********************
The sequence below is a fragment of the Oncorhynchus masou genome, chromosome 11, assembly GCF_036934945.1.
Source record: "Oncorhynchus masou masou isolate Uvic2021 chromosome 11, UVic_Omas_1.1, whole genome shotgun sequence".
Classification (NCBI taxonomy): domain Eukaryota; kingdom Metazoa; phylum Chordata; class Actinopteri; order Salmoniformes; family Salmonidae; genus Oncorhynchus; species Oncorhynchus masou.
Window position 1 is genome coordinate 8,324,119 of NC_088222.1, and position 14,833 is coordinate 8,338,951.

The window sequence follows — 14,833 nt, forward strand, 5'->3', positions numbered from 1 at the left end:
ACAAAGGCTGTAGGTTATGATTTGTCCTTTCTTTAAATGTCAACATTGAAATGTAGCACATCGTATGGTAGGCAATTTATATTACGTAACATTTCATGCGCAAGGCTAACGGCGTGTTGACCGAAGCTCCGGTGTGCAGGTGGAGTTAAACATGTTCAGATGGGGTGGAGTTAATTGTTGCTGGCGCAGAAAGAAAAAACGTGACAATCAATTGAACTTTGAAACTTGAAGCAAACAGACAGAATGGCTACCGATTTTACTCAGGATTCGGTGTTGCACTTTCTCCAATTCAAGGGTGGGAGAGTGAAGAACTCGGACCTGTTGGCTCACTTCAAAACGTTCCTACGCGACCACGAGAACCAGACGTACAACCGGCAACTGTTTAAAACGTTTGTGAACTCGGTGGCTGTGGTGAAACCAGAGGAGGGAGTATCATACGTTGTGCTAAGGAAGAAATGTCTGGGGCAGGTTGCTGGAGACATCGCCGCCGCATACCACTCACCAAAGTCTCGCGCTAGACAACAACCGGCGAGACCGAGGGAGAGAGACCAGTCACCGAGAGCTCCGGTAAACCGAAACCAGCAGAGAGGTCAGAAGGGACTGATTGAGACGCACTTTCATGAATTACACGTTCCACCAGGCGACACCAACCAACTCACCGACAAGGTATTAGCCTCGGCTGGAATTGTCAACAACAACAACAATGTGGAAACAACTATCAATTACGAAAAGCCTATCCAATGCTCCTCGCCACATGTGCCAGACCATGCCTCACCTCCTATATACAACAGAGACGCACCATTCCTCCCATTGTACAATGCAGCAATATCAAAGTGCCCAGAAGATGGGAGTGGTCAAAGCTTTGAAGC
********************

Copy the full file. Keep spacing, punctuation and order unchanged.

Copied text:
The sequence below is a fragment of the Oncorhynchus masou genome, chromosome 11, assembly GCF_036934945.1.
Source record: "Oncorhynchus masou masou isolate Uvic2021 chromosome 11, UVic_Omas_1.1, whole genome shotgun sequence".
Classification (NCBI taxonomy): domain Eukaryota; kingdom Metazoa; phylum Chordata; class Actinopteri; order Salmoniformes; family Salmonidae; genus Oncorhynchus; species Oncorhynchus masou.
Window position 1 is genome coordinate 8,324,119 of NC_088222.1, and position 14,833 is coordinate 8,338,951.

The window sequence follows — 14,833 nt, forward strand, 5'->3', positions numbered from 1 at the left end:
ACAAAGGCTGTAGGTTATGATTTGTCCTTTCTTTAAATGTCAACATTGAAATGTAGCACATCGTATGGTAGGCAATTTATATTACGTAACATTTCATGCGCAAGGCTAACGGCGTGTTGACCGAAGCTCCGGTGTGCAGGTGGAGTTAAACATGTTCAGATGGGGTGGAGTTAATTGTTGCTGGCGCAGAAAGAAAAAACGTGACAATCAATTGAACTTTGAAACTTGAAGCAAACAGACAGAATGGCTACCGATTTTACTCAGGATTCGGTGTTGCACTTTCTCCAATTCAAGGGTGGGAGAGTGAAGAACTCGGACCTGTTGGCTCACTTCAAAACGTTCCTACGCGACCACGAGAACCAGACGTACAACCGGCAACTGTTTAAAACGTTTGTGAACTCGGTGGCTGTGGTGAAACCAGAGGAGGGAGTATCATACGTTGTGCTAAGGAAGAAATGTCTGGGGCAGGTTGCTGGAGACATCGCCGCCGCATACCACTCACCAAAGTCTCGCGCTAGACAACAACCGGCGAGACCGAGGGAGAGAGACCAGTCACCGAGAGCTCCGGTAAACCGAAACCAGCAGAGAGGTCAGAAGGGACTGATTGAGACGCACTTTCATGAATTACACGTTCCACCAGGCGACACCAACCAACTCACCGACAAGGTATTAGCCTCGGCTGGAATTGTCAACAACAACAACAATGTGGAAACAACTATCAATTACGAAAAGCCTATCCAATGCTCCTCGCCACATGTGCCAGACCATGCCTCACCTCCTATATACAACAGAGACGCACCATTCCTCCCATTGTACAATGCAGCAATATCAAAGTGCCCAGAAGATGGGAGTGGTCAAAGCTTTGAAGC